Public Health Minister, Dr Manaouda Malachie has issued an advisory for increased vigilance as Cameroon seeks to prevent the spread of the Marburg virus from neighbouring Equatorial Guinea. Assuring compatriots that no case of the virus had been detected on Cameroonian soil, Dr Manaouda urged authorities, healthcare partners and the general population to play their part in keeping the virus out.
The Ministry of Public Health, he said in a February 14 press release, is already taking action by strengthening epidemiological surveillance, initiating multisector investigations and active search for cases and contact persons in risk areas, as well as community awareness and mobilization activities.
Nursing staff, he urged, should “immediately notify and isolate any suspected case and avoid moving them. Compliance with infection prevention and control rules must be respected.”
The official in his release, also urged locals to be on guard, improve hygienic practices and watch their dieting habits. “given that transmission occurs through contact with an infected animal, direct contact with body fluids of an infected person and with contaminated surfaces and materials, Dr Manaouda Malachie reiterates to the populations on the border with Equatorial Guinea inparticular and to the entire country in general, compliance with standard hygiene rules,” read a portion of the statement.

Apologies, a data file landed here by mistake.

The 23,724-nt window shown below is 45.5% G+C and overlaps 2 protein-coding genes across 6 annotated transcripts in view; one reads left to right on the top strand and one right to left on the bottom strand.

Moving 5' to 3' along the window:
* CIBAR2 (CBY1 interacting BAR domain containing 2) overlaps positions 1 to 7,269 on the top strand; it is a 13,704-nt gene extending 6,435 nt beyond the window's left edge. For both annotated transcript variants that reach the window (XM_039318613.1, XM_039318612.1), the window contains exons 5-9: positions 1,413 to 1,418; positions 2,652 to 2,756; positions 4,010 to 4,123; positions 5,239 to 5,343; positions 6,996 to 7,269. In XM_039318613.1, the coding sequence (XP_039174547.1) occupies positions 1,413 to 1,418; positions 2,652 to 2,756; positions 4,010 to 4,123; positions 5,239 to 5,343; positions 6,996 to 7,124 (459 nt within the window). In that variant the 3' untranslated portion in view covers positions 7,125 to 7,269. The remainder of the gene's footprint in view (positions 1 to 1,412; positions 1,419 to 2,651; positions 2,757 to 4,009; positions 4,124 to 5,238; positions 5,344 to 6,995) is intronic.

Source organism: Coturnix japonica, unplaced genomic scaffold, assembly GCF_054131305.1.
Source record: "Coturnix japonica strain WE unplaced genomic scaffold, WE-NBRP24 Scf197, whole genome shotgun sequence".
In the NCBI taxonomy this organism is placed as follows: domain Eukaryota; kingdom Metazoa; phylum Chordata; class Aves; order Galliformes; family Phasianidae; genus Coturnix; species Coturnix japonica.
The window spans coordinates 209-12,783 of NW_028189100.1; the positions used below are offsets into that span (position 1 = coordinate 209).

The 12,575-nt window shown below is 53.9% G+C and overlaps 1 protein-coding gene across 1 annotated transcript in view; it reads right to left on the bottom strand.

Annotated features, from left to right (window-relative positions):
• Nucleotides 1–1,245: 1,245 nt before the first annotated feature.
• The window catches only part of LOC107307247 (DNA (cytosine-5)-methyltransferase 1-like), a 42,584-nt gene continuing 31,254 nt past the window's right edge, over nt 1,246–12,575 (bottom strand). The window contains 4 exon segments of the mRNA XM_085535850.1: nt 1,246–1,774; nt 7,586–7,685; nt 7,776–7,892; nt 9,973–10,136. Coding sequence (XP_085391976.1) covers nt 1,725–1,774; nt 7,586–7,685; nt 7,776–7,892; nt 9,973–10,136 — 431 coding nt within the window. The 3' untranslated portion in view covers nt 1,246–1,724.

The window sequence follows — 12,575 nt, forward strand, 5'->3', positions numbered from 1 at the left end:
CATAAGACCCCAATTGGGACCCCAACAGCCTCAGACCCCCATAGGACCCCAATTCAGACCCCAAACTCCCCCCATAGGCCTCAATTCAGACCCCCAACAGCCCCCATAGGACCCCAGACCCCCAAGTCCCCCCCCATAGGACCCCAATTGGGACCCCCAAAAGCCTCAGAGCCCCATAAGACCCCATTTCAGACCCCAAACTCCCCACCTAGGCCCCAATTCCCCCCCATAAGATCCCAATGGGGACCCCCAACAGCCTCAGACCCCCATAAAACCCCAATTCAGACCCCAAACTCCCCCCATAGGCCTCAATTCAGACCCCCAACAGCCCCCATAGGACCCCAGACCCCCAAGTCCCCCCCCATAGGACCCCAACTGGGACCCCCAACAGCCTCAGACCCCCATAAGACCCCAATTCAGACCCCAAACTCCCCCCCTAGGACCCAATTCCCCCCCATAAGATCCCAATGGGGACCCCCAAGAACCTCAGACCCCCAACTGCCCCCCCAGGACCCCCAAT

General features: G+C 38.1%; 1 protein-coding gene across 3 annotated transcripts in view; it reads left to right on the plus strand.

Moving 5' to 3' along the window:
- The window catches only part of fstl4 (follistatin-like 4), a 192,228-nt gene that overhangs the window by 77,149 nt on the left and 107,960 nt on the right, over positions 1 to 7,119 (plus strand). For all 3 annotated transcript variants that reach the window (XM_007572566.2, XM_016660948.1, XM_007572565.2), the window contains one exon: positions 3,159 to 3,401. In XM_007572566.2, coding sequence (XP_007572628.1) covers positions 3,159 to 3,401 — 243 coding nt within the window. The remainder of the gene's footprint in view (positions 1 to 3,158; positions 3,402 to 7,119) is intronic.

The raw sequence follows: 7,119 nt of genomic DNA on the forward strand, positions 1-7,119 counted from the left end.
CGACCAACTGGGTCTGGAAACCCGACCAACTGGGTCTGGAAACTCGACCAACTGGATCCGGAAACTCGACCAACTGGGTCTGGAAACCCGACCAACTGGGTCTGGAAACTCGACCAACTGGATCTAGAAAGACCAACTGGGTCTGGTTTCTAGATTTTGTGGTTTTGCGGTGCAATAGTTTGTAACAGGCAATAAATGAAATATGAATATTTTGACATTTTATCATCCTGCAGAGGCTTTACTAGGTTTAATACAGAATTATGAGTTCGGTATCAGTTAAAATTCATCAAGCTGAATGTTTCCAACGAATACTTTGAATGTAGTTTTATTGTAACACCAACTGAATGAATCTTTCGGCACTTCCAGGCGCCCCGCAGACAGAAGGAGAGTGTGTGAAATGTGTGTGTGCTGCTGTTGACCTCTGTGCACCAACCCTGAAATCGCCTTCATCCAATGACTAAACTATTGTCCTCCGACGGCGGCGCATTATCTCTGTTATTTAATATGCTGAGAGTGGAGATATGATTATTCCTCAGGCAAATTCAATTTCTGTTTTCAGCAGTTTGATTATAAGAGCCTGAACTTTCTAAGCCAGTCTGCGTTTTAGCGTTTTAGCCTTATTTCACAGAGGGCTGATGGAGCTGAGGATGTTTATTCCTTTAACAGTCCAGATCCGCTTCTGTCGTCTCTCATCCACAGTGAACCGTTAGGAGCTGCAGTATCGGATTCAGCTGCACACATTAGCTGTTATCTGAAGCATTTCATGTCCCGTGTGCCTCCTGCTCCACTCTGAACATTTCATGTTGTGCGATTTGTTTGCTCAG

Practices recommended include properly washing and cooking food, avoiding sexual intercourse and contact with body fluids of sick persons, avoiding sick or dead wild animals, and washing hands regularly with clean soap and running water.
Lingering COVID-19 ghost
First recognized in 1967, the Marburg virus is a haemorrhagic fever belonging to the same filovirus family as Ebola, with a 90% fatality rate. It was recently confirmed in Equatorial Guinea, with a couple of deaths recorded already, along the border with Cameroon’s South region, posing a direct threat to the Ambam, Olamze and Kye-Ossi health districts.
The threat brings to mind, the Covid-19 pandemic and the damages it left in its way, for over two years. It also raises the question of the readiness of the health system to contain the spread, in the case of a large-scale breakout like was the case with the Covid-19 pandemic. In addition to the lack of adequate infrastructure in some cases, billions of FCFA meant to manage the pandemic remain unaccounted for to date.
Poise News Desk